To the generally optimistic and positive picture of Internet service must be added a realistic view of its darker side. The online environment and the devices we use to exercise it are filled with software. It is an unfortunate fact that programmers have not succeeded in discovering how to write software of any complexity that is free of mistakes and vulnerabilities.
Despite the truly remarkable and positive benefits already delivered to us through the Internet, we must cope with the fact that the Internet is not always a safe place.
The software upon which we rely in our access devices, in the application servers, and in the devices that realize the Internet itself (routers, firewalls, gateways, switches, etc.) is a major vulnerability, given the apparently inescapable presence of bugs.
Not everyone with access to the Internet has other users' best interests at heart. Some see the increasing dependence of our societies on the Internet as an opportunity for exploitation and harm. Some are motivated by a desire to benefit themselves at the expense of others, some by a desire to hurt others, some by nationalistic sentiments, some by international politics. That Shakespeare's plays are still popular after 500 years suggests that human frailties have not changed in the past half millennium! The weaknesses and vulnerabilities of the Internet software environment are exploited regularly. What might the future hold in terms of making the Internet a safer and more secure place in which to operate?
It is clear that simple usernames and passwords are inadequate to the task of protecting against unauthorized access and that multi-factor and perhaps also biometric means are going to be needed to accomplish the desired effect. We may anticipate that such features might become a part of reaching adulthood or perhaps a rite of passage at an earlier age. Purely software attempts to cope with confidentiality, privacy, access control, and the like will give way to hardware-reinforced security. Digitally signed Basic Input/Output System (BIOS), for example, is already a feature of some new chipsets. Some form of trusted computing platform will be needed as the future unfolds and as online and offline hazards proliferate.
Governments are formed that are, in principle, kinds of social contracts. Citizens give up some freedoms in exchange for safety from harm. Not all regimes have their citizens' best interests at heart, of course. There are authoritarian regimes whose primary interest is staying in power. Setting these examples aside, however, it is becoming clear that the hazards of using computers and being online have come to the attention of democratic as well as authoritarian regimes. There is tension between law enforcement (and even determination of what the law should be) and the desire of citizens for privacy and freedom of action. Balancing these tensions is a nontrivial exercise. The private sector is pressed into becoming an enforcer of the law when this role is not necessarily an appropriate one. The private sector is also coerced into breaching privacy in the name of the law.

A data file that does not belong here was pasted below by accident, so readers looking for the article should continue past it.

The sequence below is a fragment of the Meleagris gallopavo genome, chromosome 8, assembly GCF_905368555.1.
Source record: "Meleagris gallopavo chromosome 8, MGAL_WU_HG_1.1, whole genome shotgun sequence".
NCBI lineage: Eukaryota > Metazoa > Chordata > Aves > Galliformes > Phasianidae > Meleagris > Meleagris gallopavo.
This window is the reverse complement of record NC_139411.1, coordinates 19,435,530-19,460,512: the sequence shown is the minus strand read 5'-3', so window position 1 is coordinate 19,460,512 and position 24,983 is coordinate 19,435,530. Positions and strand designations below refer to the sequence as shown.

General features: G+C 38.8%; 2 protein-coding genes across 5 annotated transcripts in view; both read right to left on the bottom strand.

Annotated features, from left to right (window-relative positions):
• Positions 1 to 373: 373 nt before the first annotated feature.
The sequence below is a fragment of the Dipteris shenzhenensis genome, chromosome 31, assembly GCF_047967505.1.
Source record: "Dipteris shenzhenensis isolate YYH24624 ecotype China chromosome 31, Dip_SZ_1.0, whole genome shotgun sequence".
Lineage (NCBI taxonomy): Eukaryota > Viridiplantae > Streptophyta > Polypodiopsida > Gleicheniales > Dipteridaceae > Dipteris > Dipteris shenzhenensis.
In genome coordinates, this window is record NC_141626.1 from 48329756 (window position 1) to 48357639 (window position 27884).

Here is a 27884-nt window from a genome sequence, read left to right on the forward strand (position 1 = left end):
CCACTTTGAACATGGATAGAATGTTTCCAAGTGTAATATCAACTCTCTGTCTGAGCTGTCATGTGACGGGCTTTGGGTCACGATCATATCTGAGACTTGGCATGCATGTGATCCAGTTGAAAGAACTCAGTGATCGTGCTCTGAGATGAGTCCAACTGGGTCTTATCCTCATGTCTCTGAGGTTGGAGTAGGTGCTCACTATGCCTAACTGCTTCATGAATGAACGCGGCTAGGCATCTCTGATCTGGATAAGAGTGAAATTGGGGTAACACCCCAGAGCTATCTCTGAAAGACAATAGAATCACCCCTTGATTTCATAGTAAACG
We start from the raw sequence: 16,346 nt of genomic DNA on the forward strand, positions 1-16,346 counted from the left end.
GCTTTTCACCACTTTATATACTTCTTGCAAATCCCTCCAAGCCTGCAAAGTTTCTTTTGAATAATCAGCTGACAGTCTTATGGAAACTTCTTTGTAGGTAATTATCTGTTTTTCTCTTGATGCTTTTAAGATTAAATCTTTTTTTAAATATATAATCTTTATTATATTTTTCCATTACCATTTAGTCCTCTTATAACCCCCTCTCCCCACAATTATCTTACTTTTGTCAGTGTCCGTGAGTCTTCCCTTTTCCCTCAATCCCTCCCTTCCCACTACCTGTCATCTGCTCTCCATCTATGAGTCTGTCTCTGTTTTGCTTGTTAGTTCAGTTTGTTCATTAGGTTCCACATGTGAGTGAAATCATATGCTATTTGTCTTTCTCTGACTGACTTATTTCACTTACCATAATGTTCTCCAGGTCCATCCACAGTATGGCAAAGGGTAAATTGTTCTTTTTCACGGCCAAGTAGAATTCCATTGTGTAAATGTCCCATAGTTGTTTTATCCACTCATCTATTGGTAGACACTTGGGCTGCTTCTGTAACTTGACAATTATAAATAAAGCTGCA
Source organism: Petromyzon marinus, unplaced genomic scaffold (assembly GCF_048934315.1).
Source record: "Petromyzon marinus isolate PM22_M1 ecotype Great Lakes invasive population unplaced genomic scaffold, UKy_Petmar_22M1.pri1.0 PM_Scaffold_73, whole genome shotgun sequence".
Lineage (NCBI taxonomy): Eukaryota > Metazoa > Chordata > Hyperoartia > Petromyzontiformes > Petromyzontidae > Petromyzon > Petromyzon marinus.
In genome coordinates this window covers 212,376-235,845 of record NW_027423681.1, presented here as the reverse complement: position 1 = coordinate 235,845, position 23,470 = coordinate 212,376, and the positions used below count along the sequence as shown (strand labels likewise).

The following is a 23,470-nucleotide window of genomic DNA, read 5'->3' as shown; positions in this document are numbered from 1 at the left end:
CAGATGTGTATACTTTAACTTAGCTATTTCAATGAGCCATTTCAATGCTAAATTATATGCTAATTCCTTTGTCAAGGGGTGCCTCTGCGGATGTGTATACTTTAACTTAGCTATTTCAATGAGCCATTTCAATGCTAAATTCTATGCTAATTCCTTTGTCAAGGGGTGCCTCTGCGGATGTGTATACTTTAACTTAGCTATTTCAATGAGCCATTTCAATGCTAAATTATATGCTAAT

"Internet Governance" is a broad term that is frequently interpreted in various ways depending on the interest of the party desiring to define it for particular purposes. In a general sense, Internet Governance has to do with the policies, procedures, and conventions adopted domestically and internationally for the use of the Internet. It has not only to do with the technical ways in which the Internet is operated, implemented, and evolved but also with the ways in which it is used or abused.
In some cases it has to do with the content of the Internet and the applications to which the Internet is put. It is evident that abuse is undertaken through the Internet. Fraud, stalking, misinformation, incitement, theft, operational interference, and a host of other abuses have been identified. Efforts to defend against them are often stymied by lack of jurisdiction, particularly in cases where international borders are involved. Ultimately, we will have to reach some conclusions domestically and internationally as to which behaviors will be tolerated and which will not, and what the consequences of abusive behavior will be. We will continue to debate these problems well into the future. Our societies have evolved various mechanisms for protecting citizens. One of these mechanisms is the Fire Department. Sometimes volunteer, this institution is intended to put out building or forest fires to minimize risks to the population. We do not have a similar institution for dealing with various forms of "cyberfires" in which our machines are under attack or are otherwise malfunctioning, risking others by propagation of viruses, worms, and Trojan horses or participation in botnet denial-of-service or other forms of attacks. Although some of these matters may deserve national-level responses, many are really local problems that would benefit from a "Cyber Fire Department" that individuals and businesses could call upon for assistance. When the cyber fire is put out, the question of cause and origin could be investigated as is done with real fires. If deliberately set, the problem would become one of law enforcement.